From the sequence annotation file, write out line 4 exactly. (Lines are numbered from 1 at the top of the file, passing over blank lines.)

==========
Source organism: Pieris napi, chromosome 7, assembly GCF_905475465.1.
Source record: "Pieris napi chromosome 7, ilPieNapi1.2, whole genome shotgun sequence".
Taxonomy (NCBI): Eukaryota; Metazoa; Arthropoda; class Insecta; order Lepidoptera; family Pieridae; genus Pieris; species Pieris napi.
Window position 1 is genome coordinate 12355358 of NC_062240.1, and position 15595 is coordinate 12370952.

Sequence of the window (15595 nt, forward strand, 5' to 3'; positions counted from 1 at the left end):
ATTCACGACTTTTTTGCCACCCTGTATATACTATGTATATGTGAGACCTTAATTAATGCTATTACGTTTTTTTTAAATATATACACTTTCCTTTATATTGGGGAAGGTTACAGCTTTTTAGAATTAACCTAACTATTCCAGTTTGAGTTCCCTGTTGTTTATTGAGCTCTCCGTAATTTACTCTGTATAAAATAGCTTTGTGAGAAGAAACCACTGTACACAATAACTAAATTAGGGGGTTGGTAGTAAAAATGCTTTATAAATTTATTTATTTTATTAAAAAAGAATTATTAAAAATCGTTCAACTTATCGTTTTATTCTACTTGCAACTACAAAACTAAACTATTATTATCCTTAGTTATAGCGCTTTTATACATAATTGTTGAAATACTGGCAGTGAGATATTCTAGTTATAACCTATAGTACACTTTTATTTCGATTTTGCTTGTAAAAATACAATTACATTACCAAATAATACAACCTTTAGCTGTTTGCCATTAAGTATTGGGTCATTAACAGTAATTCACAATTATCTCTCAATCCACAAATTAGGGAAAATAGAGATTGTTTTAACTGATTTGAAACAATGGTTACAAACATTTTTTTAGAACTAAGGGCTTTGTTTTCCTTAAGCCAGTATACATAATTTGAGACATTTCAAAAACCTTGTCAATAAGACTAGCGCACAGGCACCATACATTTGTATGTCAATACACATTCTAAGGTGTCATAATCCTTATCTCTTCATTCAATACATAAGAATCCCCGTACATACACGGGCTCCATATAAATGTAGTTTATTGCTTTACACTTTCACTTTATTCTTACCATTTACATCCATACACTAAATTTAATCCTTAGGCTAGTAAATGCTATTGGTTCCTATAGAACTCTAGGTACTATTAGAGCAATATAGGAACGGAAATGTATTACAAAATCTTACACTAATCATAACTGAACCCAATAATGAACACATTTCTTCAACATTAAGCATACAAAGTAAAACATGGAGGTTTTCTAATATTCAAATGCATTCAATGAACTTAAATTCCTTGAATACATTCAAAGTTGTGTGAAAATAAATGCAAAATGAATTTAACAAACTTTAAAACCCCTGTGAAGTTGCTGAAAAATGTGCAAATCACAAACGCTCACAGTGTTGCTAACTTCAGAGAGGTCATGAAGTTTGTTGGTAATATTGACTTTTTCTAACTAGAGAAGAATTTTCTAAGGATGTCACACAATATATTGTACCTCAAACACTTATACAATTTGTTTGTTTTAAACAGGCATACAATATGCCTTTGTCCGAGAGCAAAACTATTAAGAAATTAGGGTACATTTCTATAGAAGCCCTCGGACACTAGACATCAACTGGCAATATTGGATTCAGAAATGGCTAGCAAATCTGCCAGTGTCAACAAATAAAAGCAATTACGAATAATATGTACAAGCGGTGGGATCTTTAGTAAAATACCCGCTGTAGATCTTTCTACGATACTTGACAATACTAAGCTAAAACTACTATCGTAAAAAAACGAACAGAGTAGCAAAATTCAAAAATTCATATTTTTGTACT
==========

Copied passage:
Window position 1 is genome coordinate 12355358 of NC_062240.1, and position 15595 is coordinate 12370952.